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C.D. Warner, et al., comp. The Library of the World’s Best Literature.
An Anthology in Thirty Volumes. 1917.

The Last Eve of Summer

By John Greenleaf Whittier (1807–1892)

(Written when the Poet was Nearly 83)

SUMMER’S last sun nigh unto setting shines

Through yon columnar pines,

And on the deepening shadows of the lawn

Its golden lines are drawn.

Dreaming of long-gone summer days like this,

Feeling the wind’s soft kiss,

Grateful and glad that failing ear and sight

Have still their old delight,

I sit alone, and watch the warm, sweet day

Lapse tenderly away;

And wistful, with a feeling of forecast,

I ask, “Is this the last?

“Will nevermore for me the seasons run

Their round, and will the sun

Of ardent summers yet to come forget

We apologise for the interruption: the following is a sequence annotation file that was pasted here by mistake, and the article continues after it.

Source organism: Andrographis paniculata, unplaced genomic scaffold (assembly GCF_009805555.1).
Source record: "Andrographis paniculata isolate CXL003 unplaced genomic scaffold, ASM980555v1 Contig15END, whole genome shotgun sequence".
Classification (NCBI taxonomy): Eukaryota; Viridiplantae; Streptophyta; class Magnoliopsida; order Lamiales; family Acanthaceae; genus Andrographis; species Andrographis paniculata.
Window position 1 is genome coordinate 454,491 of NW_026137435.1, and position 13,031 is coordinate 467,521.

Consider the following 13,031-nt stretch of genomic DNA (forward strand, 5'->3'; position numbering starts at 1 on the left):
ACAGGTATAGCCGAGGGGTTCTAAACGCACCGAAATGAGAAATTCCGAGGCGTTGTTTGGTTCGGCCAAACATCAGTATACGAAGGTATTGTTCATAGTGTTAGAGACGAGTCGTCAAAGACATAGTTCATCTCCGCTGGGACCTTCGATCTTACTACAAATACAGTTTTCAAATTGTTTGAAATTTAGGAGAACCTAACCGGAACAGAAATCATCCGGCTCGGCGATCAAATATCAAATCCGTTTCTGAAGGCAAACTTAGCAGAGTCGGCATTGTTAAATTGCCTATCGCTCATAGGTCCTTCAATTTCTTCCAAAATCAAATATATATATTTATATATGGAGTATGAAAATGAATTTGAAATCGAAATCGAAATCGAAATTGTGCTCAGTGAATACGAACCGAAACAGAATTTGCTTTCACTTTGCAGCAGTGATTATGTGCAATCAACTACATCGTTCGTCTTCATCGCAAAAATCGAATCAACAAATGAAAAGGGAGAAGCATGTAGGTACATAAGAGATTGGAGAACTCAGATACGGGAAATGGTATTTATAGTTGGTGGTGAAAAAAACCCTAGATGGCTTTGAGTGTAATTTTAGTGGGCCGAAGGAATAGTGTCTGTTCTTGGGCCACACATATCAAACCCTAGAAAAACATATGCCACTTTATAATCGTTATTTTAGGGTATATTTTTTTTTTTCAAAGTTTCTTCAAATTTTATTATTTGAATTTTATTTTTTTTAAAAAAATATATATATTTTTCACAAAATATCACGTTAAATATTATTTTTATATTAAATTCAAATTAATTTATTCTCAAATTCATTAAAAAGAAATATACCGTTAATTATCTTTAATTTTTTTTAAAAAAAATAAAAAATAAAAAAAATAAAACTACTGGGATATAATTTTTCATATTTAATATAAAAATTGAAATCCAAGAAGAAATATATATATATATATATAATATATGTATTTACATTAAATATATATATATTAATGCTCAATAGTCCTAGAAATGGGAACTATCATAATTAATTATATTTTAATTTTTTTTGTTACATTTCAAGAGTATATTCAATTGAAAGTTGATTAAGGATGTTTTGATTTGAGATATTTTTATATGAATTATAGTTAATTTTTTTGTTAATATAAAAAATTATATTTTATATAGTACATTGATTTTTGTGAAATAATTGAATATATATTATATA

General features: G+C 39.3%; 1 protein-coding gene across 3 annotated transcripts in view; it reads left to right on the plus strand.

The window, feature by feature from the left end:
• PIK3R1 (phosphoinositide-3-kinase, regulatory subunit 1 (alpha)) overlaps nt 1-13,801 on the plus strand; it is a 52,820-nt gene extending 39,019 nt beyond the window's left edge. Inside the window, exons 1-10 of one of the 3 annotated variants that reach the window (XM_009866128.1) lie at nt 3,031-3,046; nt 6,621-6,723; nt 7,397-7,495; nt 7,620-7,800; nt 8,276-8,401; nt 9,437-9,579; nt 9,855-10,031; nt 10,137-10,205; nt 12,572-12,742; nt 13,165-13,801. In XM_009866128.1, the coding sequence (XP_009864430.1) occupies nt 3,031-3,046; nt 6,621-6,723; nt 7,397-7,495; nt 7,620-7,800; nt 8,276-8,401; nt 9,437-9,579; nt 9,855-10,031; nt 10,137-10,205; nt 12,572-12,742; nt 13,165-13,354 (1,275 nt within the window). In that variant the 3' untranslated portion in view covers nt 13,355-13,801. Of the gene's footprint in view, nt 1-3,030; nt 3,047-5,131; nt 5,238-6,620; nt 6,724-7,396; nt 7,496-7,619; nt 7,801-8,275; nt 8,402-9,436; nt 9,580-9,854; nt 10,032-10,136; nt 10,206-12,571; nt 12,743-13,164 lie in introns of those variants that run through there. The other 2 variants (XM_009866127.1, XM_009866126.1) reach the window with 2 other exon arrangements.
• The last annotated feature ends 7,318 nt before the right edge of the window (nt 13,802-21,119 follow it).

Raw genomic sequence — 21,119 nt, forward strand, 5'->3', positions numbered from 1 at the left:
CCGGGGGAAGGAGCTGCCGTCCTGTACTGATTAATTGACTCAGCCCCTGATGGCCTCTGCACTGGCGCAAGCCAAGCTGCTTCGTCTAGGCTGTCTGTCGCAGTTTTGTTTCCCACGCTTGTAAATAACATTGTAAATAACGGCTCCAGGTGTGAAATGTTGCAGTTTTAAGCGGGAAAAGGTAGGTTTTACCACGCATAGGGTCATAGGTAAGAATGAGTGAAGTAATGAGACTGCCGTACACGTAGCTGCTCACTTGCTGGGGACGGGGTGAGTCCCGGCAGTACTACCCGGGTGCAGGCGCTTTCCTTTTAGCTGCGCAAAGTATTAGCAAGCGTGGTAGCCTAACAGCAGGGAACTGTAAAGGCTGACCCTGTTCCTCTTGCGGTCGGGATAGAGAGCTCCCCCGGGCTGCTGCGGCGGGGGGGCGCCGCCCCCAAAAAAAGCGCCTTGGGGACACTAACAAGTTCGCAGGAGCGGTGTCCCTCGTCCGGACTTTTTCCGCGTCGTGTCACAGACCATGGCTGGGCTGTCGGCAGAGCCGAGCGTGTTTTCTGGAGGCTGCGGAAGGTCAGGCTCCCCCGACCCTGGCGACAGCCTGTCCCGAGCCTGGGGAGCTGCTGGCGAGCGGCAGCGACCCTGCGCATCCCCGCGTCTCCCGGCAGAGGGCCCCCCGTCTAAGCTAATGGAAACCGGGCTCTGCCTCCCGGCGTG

For me to rise and set?”

Thou shouldst be here, or I should be with thee

Wherever thou mayst be,

Lips mute, hands clasped, in silences of speech

Each answering unto each.

For this still hour, this sense of mystery far

Beyond the evening star,

No words outworn suffice on lip or scroll:

The soul would fain with soul

Wait, while these few swift-passing days fulfill

The wise-disposing Will,

And, in the evening as at morning, trust

The All-Merciful and Just.

The solemn joy that soul-communion feels,

Immortal life reveals;

And human love, its prophecy and sign,

Interprets love divine.

Come then, in thought, if that alone may be,

O friend! and bring with thee

Thy calm assurance of transcendent spheres,

And the eternal years!